In light of the recent shake-up regarding the way United Way of Rome and Floyd County is choosing to fund local nonprofits, the organization’s executive director, Alli Mitchell, recently submitted a press release further explaining the changes.
The decision to fund only locally-governed 501(c)3 agencies for the 2020-21 budget cycle had met with some push back recently from at least two of the five national nonprofits that are being excluded from the Impact Grant application process after years of being funded by United Way.
Salvation Army and American Red Cross of Northwest Georgia leaders both said last week they were taken by surprise when they learned they would not be funded next year, along with the Girl Scouts, Boy Scouts and Mercy Care.
But Mitchell said they had made no guarantees of funding when they had first announced organizations would be asked to submit Requests for Proposals under new guidelines calling for measurable impacts.
“Transparency and integrity are absolutely our highest priorities,” Mitchell said.
Mitchell’s latest press release explained that for the past 65 years, nonprofits in Floyd County have benefited from the traditional “umbrella-style” fundraising organization that had automatically allocated funds simply by going by the 2-4% of the nonprofit’s overall budget.
Salvation Army, for example, had received about $25,000 per year from United Way without fail for more than 60 years through workplace giving campaigns that usually raised about $385,000 each year.
Going forward, however, Mitchell said the new funding structure focuses on specific programs proposed by local nonprofits that fit together collaboratively.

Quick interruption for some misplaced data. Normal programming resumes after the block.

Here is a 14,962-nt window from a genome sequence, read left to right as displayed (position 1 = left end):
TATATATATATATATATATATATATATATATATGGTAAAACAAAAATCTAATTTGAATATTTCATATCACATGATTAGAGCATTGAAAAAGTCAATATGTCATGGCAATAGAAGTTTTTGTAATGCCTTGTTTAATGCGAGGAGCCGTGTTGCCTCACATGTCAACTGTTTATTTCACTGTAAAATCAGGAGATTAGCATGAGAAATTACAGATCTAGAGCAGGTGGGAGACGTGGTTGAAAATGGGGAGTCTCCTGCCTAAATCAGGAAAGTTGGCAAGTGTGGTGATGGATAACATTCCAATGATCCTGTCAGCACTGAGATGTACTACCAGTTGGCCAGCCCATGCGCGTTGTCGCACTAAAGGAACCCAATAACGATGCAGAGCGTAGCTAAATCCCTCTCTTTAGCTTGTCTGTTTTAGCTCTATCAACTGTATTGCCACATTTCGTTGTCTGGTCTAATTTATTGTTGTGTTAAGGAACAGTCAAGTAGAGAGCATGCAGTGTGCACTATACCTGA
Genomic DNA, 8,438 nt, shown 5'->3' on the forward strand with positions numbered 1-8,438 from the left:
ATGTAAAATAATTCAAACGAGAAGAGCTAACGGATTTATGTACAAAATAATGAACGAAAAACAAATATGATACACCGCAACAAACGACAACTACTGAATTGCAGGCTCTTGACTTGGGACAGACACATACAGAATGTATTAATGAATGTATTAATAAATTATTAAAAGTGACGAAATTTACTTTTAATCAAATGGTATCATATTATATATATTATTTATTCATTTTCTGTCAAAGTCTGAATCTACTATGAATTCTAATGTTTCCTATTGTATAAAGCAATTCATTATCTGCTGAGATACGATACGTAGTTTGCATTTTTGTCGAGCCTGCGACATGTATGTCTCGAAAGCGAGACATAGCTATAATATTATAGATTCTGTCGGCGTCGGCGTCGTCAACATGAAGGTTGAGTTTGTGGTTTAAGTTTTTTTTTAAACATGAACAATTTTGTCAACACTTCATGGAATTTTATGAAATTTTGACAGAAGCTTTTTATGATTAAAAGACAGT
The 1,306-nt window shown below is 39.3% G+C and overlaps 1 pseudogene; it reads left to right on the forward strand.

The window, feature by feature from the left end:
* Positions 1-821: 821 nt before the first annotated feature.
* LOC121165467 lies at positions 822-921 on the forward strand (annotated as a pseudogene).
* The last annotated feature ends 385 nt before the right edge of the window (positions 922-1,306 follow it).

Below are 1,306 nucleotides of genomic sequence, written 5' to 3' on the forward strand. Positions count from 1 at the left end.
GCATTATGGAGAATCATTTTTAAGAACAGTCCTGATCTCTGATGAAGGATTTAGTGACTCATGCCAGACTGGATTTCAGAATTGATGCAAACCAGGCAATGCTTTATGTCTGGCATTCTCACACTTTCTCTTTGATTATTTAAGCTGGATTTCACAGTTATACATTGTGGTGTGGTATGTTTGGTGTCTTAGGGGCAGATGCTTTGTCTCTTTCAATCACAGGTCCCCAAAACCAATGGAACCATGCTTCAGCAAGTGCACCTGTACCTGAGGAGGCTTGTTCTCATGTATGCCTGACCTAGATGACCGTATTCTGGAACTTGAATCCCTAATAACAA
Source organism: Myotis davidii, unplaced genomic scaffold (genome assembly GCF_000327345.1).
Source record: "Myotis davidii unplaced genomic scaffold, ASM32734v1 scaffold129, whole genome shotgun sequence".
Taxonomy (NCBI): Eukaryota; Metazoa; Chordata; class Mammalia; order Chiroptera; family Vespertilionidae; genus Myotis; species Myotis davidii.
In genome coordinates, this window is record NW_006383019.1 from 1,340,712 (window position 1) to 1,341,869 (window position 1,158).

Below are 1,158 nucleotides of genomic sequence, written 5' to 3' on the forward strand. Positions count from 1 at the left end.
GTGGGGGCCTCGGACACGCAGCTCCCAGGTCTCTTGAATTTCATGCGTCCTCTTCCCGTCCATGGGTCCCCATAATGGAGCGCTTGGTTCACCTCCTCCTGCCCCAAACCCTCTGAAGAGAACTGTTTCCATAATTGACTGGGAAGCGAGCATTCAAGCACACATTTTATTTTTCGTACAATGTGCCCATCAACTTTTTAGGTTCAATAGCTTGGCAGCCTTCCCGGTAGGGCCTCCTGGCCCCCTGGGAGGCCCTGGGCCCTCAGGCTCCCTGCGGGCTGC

“The model supports the idea that nonprofits and communities are stronger when they are United in their efforts to address social challenges,” Mitchell said in her release. “It also makes clear the relationship with nonprofit partners by identifying exactly what programs and work United Way donor dollars support. This allows donors to understand how their support is helping their community and helps avoid confusion that the United Way is funding the full mission of its partners, a flaw of the traditional model that could potentially create unintended conflict.”
She goes on to clarify that investment in specific programs that are accountable to clear, publicly accessible measurable outcomes means United Way donors and the Rome/Floyd community will get community impact reports every six months on the work accomplished through grant funding.
“These reports include measures like the number of children who improved math grades, the number of families that established or grew savings, and the number of individuals who received emergency assistance or obtained safe housing,” she went on.
As part of the new grant process, a team of community volunteers is currently evaluating applications for proposed programs from eight “completely local” nonprofits: Boys and Girls Club, Summit Quest, Open Door Home, LivingProof Recovery, Rome-Floyd YMCA, Family Resource Center, Hospitality House and Davies Shelter.
Mitchell added United Way is working to create an online local resource guide, partnering to build an online local volunteer connection site for those seeking volunteer opportunities and “ramping up advocacy efforts to promote diversity and inclusion and fight trafficking and human slavery.”
“The United Way is excited to transition into a more relevant, responsive, community-minded organization that truly serves all in Rome & Floyd County,” Mitchell said. “The organization’s decisions have been made with compassion, appropriate gravity and with hope for and eyes toward a bright future and better lives for all in Rome & Floyd County.”